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My first Ridemaster-1


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#1 jdcrawler OFFLINE  

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Posted December 09, 2010 - 10:23 AM

I posted this on another forum as a running progress report that extended over a few months as I did the restoration.
I'm going to condense it way down so you can see the overall effect without having to go thru a hundred photos and ten thousand words.
For the next few days, I'll post part of the restoration progress each day, up to the photo limit per posting.


............ To start off .. a short history on the Ridemaster. .....

In the mid-1940s, the Bolens Co. was purchased by Food, Machinery & Chemical Corp. of San Jose, Calif.
In 1946, FMC built a completely self contained riding garden tractor in it's Bean Cutler Division.
This tractor became known as the Bean Cutler which evolved into the Bolens Ridemaster in 1947.

Bolens is credited as building the first production, self-contained four-wheel riding garden tractor.

Type 35AA started production in 1947 and Type 35AB started production July -1948.
The Ridemaster Model 35AA is equipped with 4.00x18 front tires. The Model 35AB is equipped with 5.50x16 front tires.

The Ridemaster was first equipped with a Wisconsin AKS engine and then equipped with a Wisconsin AKN engine starting in 1950.

Type 35AC was equipped with Briggs and Stratton engine and 6.00x16 front rims with 7.00x16 tires. ( 4 tractors were built in 1949 )

Type 38AB01 was introduced in 1955 equipped with a Briggs and Stratton engine and 6.00x16 front tires. Type 38AB02 and 38AB03 were the same as the 38AB01 except they were equipped with 2 speed transmissions.

Ridemaster production lasted thru 1958.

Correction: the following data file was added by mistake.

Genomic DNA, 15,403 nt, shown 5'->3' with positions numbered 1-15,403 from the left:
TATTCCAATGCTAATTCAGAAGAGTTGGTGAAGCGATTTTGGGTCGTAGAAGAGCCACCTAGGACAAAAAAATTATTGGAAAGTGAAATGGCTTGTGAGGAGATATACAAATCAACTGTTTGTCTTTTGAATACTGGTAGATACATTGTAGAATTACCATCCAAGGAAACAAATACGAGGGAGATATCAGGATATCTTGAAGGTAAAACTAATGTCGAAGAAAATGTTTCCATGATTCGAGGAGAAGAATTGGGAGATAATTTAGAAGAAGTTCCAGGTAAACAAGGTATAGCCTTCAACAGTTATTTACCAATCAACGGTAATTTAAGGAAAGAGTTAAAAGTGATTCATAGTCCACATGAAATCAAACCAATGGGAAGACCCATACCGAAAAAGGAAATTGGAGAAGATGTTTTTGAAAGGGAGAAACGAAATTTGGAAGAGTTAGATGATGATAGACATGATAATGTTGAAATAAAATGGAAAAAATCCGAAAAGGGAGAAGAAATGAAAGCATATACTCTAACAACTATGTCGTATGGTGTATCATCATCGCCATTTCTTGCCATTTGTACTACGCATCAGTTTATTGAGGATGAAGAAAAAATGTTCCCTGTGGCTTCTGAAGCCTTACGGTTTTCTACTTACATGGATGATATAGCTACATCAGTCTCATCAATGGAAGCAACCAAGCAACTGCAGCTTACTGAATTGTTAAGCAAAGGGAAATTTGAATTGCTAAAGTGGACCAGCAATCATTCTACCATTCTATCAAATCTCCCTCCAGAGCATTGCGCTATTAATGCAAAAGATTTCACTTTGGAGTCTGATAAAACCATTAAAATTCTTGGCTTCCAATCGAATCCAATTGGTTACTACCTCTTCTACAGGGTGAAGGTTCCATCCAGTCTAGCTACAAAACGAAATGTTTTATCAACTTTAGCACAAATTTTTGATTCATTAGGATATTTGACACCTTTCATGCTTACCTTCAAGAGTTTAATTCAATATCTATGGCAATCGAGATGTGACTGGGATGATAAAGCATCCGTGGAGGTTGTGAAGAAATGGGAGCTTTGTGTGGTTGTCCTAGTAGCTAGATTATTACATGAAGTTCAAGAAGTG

This is a photo of a FMC Bean Cutler ( as I understand it, the wheels were painted red from the factory ).

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The Ridemasters carried the " Bolens - FMC " logo on the gas tank.

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This is a brochure showing the accessories that were available to go with the Ridemaster.

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........................... Now .. on with my project. ......................

This is the 1948 Bolens Ridemaster that got out of south east Ohio, Looks nice doesn't it. ...
Well, don't let the paint fool ya. It's a " rattle can " restoration that is about 10 years old.

It was not running when I got it but the engine did turn over but had no compression.
There are a total of 6-pulleys for cable operation and they are all frozen up.
The adjusting bolts for the rear axles are rusted solid.
The paint is the wrong color and there are areas that you can see dirt in it and some areas where they painted over rust.

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The cable for lifting the engine is the wrong size and it is looped thru the bracket and fastened with a cable clamp ( the cable should have a ball on the end that fits in the bracket ).
The steering chain is mostly rusted up.

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............. The GOOD NEWS is:
No.-1 This is 100% complete plus it has all the brackets and hardware for lifting front mounted implements.
This hardware is hard to find.

No.-2 This is a Type 35AA01. This model was only in production for the first part of 1948 and then they went to Type 35AB01.

10 years ago, when this was repainted, the 18 inch tractor lug tires were no longer available.
The only tires you could put on then were motorcycle tires. They work OK but they didn't look right.
However, the correct tractor lug tires are now being reproduced and are available from Miller Tire.

This seams to be in good mechanical condition.
I can't feel any slop in the bearings in the rear wheel hubs, the transmission drive pulley or the front axle bearings.

The first thing is to tear it down so every thing can be refinished easier.
Here are the parts all sorted out.

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When I got this Ridemaster, I noticed the front wheels were sitting at a slight sideways angle.
This was a common problem with the earlier units.
All the pulling stress is on a 1/2 inch thick bracket that is in-between the front tires with the shaft for the turning wheel welded on top of it.
Here you can see how that turning shaft is tilted off center to the left of the gas tank mounting flange.

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I put the steering bracket in the press and bent it back straight,

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Here is how it looks with the steering shaft straight.